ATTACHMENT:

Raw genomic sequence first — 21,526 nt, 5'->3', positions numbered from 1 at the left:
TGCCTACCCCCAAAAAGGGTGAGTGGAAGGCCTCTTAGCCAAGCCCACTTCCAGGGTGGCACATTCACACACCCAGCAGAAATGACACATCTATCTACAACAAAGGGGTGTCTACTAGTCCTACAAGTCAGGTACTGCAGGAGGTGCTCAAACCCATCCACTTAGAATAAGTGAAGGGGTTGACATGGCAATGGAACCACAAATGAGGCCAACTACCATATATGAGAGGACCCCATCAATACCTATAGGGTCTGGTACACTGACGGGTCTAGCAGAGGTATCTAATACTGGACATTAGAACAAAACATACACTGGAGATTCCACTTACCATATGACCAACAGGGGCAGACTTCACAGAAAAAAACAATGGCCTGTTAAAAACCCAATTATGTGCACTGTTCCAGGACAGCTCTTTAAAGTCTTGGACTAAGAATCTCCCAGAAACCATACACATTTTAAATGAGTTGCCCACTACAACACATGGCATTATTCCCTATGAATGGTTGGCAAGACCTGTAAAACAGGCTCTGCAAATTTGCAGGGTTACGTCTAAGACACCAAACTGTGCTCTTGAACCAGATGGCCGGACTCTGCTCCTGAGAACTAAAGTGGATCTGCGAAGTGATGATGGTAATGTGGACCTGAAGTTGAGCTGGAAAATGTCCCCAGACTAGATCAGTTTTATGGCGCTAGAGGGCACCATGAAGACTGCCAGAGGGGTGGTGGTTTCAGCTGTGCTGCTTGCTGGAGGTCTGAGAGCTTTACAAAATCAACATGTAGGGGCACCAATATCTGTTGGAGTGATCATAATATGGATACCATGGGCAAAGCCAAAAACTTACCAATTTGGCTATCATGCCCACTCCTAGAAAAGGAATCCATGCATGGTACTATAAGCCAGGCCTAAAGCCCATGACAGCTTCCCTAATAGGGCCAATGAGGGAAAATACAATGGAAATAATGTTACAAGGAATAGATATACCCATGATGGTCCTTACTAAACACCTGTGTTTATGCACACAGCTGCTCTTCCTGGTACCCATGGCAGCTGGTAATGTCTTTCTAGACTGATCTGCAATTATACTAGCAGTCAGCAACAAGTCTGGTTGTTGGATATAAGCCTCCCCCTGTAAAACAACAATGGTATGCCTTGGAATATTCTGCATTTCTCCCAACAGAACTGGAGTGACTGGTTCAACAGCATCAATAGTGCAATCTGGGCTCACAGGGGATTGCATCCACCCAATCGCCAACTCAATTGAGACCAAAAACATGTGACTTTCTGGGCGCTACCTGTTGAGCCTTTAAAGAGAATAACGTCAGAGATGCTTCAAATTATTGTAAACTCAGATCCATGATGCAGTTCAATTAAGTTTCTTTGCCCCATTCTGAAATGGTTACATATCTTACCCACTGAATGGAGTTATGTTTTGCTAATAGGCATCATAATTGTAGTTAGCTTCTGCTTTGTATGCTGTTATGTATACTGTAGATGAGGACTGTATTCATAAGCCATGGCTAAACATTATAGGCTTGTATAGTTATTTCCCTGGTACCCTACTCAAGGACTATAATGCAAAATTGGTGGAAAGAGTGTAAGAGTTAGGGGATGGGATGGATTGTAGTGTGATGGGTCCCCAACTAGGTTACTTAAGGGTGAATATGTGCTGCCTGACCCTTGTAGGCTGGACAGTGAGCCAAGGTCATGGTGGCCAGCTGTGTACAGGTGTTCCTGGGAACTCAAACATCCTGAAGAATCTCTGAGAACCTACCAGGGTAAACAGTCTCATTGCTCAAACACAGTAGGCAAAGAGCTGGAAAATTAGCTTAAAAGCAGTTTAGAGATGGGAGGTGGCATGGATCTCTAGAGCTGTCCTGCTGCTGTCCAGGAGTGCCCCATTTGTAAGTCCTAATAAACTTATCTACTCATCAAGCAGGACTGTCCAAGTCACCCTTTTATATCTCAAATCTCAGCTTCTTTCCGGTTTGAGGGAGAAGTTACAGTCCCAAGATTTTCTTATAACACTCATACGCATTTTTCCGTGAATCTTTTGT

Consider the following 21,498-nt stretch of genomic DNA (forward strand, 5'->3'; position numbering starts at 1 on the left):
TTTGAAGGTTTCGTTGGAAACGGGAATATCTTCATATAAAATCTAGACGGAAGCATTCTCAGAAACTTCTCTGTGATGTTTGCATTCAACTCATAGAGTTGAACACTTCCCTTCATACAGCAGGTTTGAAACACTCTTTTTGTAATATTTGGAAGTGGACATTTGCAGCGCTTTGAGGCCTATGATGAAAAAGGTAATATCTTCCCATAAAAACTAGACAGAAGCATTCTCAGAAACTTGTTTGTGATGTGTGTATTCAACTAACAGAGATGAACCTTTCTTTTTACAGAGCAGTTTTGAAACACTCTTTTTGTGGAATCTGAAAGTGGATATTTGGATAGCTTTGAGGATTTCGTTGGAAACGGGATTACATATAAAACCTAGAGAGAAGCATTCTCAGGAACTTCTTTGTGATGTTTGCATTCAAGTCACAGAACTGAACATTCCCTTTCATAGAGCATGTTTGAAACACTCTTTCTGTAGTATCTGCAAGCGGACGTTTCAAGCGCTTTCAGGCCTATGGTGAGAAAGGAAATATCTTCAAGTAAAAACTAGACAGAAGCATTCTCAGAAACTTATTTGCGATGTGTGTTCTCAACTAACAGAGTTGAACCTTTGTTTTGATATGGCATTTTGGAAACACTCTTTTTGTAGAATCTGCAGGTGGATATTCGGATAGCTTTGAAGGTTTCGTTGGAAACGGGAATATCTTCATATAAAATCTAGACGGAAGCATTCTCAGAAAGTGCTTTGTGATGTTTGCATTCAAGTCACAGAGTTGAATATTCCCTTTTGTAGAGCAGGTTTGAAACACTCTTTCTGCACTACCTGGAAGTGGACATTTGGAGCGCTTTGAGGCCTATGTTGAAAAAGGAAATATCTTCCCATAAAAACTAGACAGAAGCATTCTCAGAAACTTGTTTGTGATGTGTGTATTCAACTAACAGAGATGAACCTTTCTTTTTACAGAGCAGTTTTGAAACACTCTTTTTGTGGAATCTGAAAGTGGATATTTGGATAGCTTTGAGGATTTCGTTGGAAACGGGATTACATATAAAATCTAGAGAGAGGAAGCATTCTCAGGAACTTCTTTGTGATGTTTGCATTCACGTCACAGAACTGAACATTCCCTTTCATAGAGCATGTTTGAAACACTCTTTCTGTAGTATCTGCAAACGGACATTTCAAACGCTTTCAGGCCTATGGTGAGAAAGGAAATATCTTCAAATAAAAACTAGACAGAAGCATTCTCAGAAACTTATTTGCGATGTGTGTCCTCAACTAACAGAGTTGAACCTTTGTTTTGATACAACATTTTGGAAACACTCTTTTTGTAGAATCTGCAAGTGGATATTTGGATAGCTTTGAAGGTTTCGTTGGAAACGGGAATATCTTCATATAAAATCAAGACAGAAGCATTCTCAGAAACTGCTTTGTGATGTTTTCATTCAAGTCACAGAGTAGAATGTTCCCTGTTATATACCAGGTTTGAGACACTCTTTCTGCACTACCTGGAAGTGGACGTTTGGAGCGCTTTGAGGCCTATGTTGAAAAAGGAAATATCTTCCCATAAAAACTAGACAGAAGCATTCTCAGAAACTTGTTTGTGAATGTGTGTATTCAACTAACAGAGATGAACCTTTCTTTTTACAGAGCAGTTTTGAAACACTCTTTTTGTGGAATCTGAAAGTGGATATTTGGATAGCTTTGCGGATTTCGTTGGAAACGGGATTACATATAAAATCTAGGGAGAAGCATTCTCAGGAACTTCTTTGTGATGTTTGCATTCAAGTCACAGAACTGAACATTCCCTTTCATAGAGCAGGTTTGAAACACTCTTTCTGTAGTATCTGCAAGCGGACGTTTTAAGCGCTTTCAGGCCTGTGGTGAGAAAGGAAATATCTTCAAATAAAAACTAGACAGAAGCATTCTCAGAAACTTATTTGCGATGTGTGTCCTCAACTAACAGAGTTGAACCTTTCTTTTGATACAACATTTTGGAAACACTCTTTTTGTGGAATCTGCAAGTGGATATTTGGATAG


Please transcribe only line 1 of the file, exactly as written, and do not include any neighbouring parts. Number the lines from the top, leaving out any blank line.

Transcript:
Raw genomic sequence first — 21,526 nt, 5'->3', positions numbered from 1 at the left: